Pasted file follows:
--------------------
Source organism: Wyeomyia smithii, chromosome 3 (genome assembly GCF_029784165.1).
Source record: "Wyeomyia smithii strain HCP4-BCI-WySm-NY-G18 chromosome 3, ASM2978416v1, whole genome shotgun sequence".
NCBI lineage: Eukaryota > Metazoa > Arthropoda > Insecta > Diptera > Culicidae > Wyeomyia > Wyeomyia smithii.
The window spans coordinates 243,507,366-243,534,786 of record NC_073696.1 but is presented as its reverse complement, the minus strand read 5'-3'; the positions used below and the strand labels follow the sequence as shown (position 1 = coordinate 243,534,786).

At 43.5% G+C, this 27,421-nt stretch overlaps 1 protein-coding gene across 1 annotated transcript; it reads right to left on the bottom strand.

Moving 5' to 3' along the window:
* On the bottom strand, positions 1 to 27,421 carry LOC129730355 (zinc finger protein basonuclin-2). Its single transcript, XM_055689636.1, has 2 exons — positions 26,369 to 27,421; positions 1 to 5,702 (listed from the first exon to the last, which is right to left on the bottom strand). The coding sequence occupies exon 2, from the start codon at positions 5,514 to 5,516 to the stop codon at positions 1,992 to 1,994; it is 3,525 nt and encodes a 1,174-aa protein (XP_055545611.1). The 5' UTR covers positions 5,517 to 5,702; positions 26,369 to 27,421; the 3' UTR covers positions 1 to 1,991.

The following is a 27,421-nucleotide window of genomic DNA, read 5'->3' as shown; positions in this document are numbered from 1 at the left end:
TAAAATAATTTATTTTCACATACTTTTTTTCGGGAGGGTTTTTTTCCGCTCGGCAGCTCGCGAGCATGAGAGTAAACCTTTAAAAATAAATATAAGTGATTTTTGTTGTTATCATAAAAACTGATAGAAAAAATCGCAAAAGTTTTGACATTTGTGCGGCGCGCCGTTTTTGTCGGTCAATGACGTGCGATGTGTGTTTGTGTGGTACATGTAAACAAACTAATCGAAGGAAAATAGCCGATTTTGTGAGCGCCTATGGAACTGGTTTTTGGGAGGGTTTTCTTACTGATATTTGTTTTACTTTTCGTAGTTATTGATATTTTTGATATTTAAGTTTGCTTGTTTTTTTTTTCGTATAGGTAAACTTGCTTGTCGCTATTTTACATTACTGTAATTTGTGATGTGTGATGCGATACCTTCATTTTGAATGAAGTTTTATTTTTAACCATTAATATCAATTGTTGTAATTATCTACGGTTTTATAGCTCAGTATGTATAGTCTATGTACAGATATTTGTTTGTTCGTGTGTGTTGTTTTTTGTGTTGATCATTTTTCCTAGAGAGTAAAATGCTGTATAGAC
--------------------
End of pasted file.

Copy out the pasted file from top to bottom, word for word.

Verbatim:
Source organism: Wyeomyia smithii, chromosome 3 (genome assembly GCF_029784165.1).
Source record: "Wyeomyia smithii strain HCP4-BCI-WySm-NY-G18 chromosome 3, ASM2978416v1, whole genome shotgun sequence".
NCBI lineage: Eukaryota > Metazoa > Arthropoda > Insecta > Diptera > Culicidae > Wyeomyia > Wyeomyia smithii.
The window spans coordinates 243,507,366-243,534,786 of record NC_073696.1 but is presented as its reverse complement, the minus strand read 5'-3'; the positions used below and the strand labels follow the sequence as shown (position 1 = coordinate 243,534,786).

At 43.5% G+C, this 27,421-nt stretch overlaps 1 protein-coding gene across 1 annotated transcript; it reads right to left on the bottom strand.

Moving 5' to 3' along the window:
* On the bottom strand, positions 1 to 27,421 carry LOC129730355 (zinc finger protein basonuclin-2). Its single transcript, XM_055689636.1, has 2 exons — positions 26,369 to 27,421; positions 1 to 5,702 (listed from the first exon to the last, which is right to left on the bottom strand). The coding sequence occupies exon 2, from the start codon at positions 5,514 to 5,516 to the stop codon at positions 1,992 to 1,994; it is 3,525 nt and encodes a 1,174-aa protein (XP_055545611.1). The 5' UTR covers positions 5,517 to 5,702; positions 26,369 to 27,421; the 3' UTR covers positions 1 to 1,991.

The following is a 27,421-nucleotide window of genomic DNA, read 5'->3' as shown; positions in this document are numbered from 1 at the left end:
TAAAATAATTTATTTTCACATACTTTTTTTCGGGAGGGTTTTTTTCCGCTCGGCAGCTCGCGAGCATGAGAGTAAACCTTTAAAAATAAATATAAGTGATTTTTGTTGTTATCATAAAAACTGATAGAAAAAATCGCAAAAGTTTTGACATTTGTGCGGCGCGCCGTTTTTGTCGGTCAATGACGTGCGATGTGTGTTTGTGTGGTACATGTAAACAAACTAATCGAAGGAAAATAGCCGATTTTGTGAGCGCCTATGGAACTGGTTTTTGGGAGGGTTTTCTTACTGATATTTGTTTTACTTTTCGTAGTTATTGATATTTTTGATATTTAAGTTTGCTTGTTTTTTTTTTCGTATAGGTAAACTTGCTTGTCGCTATTTTACATTACTGTAATTTGTGATGTGTGATGCGATACCTTCATTTTGAATGAAGTTTTATTTTTAACCATTAATATCAATTGTTGTAATTATCTACGGTTTTATAGCTCAGTATGTATAGTCTATGTACAGATATTTGTTTGTTCGTGTGTGTTGTTTTTTGTGTTGATCATTTTTCCTAGAGAGTAAAATGCTGTATAGAC